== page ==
Sustained success . . .

Sustained success . . .

Sustained success . . .

. . . zzzzzzzzzzzzzzzzz

And That Happened: Thursday’s Scores and Highlights

Getty Images

Here are the scores. Here are the highlights:

Diamondbacks 4, Braves 1: 🎶Stop me, oh-oh-oh, stop me . . .stop me if you think that you’ve heard this one before . . .🎶

Sorry. Just waylaid by this Braves bullpen. Nothing’s changed. It’s enough to make a shy, bald, Buddhist reflect and plan a mass murder. Me watching the game: 🎶 I drank one. It became four. And when I fell on the floor I drank more.🎶

Christian Walker hit a two-run homer in the seventh off of Chad Sobotka, who, didn’t get an out and who has given up five runs in his last two outings. The Diamondbacks have won four straight.

Nationals 4, Giants 2: Patrick Corbin took a one-hitter into the eighth inning and ended having allowed only one run on two hits while punching out nine. Not literally, though. If he punched out nine guys he’d probably be arrested.

Tigers 9, White Sox 7: Detroit ends a five-game skid. Nicholas Castellanos and Miguel Cabrera led the way, with the former going 3-for-4, the latter 2-for-4 and both driving in two runs. Dustin Peterson and Grayson Greiner also each drove in two, but they don’t get to be characterized as “leading the way” because baseball has a pretty strict seniority system and if you get too loosey-goosey with it you got a big hassle with the union and I’ve already had too many fires to put out this week, OK?

Blue Jays 7, Twins 4: Randal Grichuk, who got all “play the game the right way” on Tim Anderson on Wednesday, hit a homer. After which he gently laid his bat down parallel to the base line, assumed an expression which suggested mild pleasure but copious humility and then stoically ran the bases at a speed which reflected his obvious reverence for players past, present and future. I’m assuming at least.

Here’s what he actually said:

“I’ve never been one to flip a bat or do anything like that. I run out of the box always. I’ve hit some pretty far homers and I’ve sprinted out of the box like it was a wall-scraper. It’s just who I am. (Other) guys are different.”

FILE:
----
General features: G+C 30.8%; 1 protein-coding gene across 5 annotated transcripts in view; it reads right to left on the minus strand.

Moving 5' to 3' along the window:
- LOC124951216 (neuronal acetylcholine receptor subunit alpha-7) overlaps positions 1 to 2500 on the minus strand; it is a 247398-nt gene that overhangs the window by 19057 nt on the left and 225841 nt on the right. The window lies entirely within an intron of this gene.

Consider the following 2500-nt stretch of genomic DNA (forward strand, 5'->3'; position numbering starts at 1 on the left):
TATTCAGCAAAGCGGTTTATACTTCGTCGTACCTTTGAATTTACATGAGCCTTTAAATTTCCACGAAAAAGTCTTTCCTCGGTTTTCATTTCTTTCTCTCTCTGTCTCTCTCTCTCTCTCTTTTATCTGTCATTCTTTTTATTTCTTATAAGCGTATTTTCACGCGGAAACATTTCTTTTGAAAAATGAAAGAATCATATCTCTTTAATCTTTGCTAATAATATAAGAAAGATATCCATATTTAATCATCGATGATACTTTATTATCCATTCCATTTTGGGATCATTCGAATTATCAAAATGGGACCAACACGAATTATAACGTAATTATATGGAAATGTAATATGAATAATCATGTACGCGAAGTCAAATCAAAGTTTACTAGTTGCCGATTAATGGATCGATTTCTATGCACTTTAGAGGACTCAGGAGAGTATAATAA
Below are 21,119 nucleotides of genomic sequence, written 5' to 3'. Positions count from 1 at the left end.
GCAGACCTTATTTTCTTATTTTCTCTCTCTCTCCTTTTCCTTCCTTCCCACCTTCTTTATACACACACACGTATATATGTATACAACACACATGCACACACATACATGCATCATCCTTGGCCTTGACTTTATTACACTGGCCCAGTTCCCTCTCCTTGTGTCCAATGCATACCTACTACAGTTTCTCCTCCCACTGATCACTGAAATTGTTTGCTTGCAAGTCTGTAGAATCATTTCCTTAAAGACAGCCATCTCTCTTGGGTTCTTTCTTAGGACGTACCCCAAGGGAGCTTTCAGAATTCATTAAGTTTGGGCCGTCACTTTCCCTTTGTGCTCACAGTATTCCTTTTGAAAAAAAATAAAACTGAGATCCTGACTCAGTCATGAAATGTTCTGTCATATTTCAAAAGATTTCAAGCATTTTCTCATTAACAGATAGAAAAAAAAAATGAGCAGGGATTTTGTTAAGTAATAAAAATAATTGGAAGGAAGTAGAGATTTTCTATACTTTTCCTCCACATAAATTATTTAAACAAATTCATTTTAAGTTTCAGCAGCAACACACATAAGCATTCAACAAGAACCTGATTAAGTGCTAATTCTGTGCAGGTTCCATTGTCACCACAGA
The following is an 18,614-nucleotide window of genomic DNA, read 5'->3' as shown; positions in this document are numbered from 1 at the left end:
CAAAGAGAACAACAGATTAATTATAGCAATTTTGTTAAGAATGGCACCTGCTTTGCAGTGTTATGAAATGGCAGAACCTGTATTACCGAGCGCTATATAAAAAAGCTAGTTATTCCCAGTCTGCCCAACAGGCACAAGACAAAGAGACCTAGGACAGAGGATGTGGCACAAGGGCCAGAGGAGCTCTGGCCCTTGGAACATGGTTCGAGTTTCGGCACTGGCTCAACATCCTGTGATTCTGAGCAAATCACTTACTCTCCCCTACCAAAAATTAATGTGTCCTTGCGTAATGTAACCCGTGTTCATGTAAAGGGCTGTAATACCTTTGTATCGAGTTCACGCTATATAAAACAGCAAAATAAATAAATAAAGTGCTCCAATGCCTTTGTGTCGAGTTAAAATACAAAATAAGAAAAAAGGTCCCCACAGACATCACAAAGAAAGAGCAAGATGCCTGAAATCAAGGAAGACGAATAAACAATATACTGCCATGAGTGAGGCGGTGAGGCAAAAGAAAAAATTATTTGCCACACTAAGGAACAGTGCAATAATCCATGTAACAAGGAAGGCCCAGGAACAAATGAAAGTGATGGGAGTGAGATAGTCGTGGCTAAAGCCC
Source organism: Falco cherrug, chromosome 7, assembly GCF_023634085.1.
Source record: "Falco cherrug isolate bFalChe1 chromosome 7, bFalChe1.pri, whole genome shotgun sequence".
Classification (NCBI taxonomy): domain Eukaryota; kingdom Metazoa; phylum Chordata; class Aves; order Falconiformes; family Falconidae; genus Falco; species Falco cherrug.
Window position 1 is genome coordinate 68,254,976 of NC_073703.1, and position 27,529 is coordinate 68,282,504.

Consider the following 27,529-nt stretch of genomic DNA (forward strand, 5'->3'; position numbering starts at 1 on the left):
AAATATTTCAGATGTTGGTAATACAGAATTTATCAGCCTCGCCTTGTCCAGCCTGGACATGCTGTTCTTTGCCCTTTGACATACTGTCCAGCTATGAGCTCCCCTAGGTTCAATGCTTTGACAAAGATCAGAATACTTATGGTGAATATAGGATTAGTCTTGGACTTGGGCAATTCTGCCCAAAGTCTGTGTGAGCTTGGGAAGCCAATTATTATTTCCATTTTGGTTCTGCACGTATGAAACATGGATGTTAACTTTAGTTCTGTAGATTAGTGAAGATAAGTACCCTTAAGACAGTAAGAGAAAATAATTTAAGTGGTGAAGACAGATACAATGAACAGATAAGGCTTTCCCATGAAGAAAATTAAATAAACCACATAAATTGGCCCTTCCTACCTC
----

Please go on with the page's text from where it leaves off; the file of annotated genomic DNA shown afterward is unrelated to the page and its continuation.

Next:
Someone give that guy the Presidential Medal of Freedom.

Justin Smoak and Teoscar Hernández hit home runs too. No word on whether Grichuk silently judged them afterwards. The Jays took three of four from the Twinkies.

Royals 6, Yankees 1: Homer Bailey — Homer Bailey? — yes, Homer Bailey held the Bombers to one run over six. Jorge Soler and Ryan O'Hearn hit dingers. New York got four singles in the game. That’s it. I guess with the Red Sox and Cubs being off someone had to step up and satisfy the “big money teams stinkin’ up the joint” quota for the evening.

Dodgers 3, Brewers 1: Before the game Dave Roberts announced that Julio Urías would head to the bullpen after this start since the Dodgers will soon be getting a couple of veteran pitchers back. Then Urías goes out and tosses six one-hit shutout innings while striking out nine. There are teams that would kill to have the sort of depth that would allow this kid to be shuffled off to long relief after a start like this. Cody Bellinger and Max Muncy homered in a winning cause. Christian Yelich homered in a losing cause.

Orioles 6, Rays 5: Joey Rickard drove in the winning run in the 11th inning with an RBI double. To even get him up to bat required Chris Davis to hit a two-out RBI single, and I wonder what the odds of that happening were. RIckard himself was no sure bet to play the hero here after coming into the game on an 0-for-15 skid, but he reached base five times and drove in two on the night. Dude used to be a Ray, too. Or at least in their system. Baltimore swiped him from Tampa Bay in the 2015 Rule 5 Draft. Here’s another killer for the Rays: Tommy Pham, who was 4-for-5 with two driven in, was on second base with one out in the bottom of the ninth and the score tied but . . . got picked off while trying to steal third base. Ouch.

Rockies 6, Phillies 2: Ryan McMahon homered twice and had five RBI. Kyle Freeland pitched six scoreless innings but had to leave with a blister, so that’s worth watching. Colorado was won four in a row.

Mariners 11, Angels 10: The M’s had a 10-2 lead heading into the seventh and totally blew it when the Angels scored seven runs on seven hits in the seventh and got a David Fletcher homer in the eighth to tie things up. Seattle rallied in the ninth, though, with pinch hitter Jay Bruce singing in Mitch Haniger for the winning margin. Before all of that messiness the M’s bottom of the order, in the form of Omar Narváez and Ryon Healy, combined to drive in nine. Healy homered twice. Narváez hit a three-run shot. Speaking of shot, all the pitchers in this one probably should’ve been.

Reds 4, Padres 1: Joey Votto led off in this came, which was odd, and he hit a homer to start the game. Padres starter Chris Paddack said after the game that he “thought I could blow a heater by him.” Bless his heart. Fernando Tatís Jr. led off too, which is also new, and went 2-for-4. Tucker Barnhart and Jesse Winker also homered, helping Cincy snap a four-game losing skid.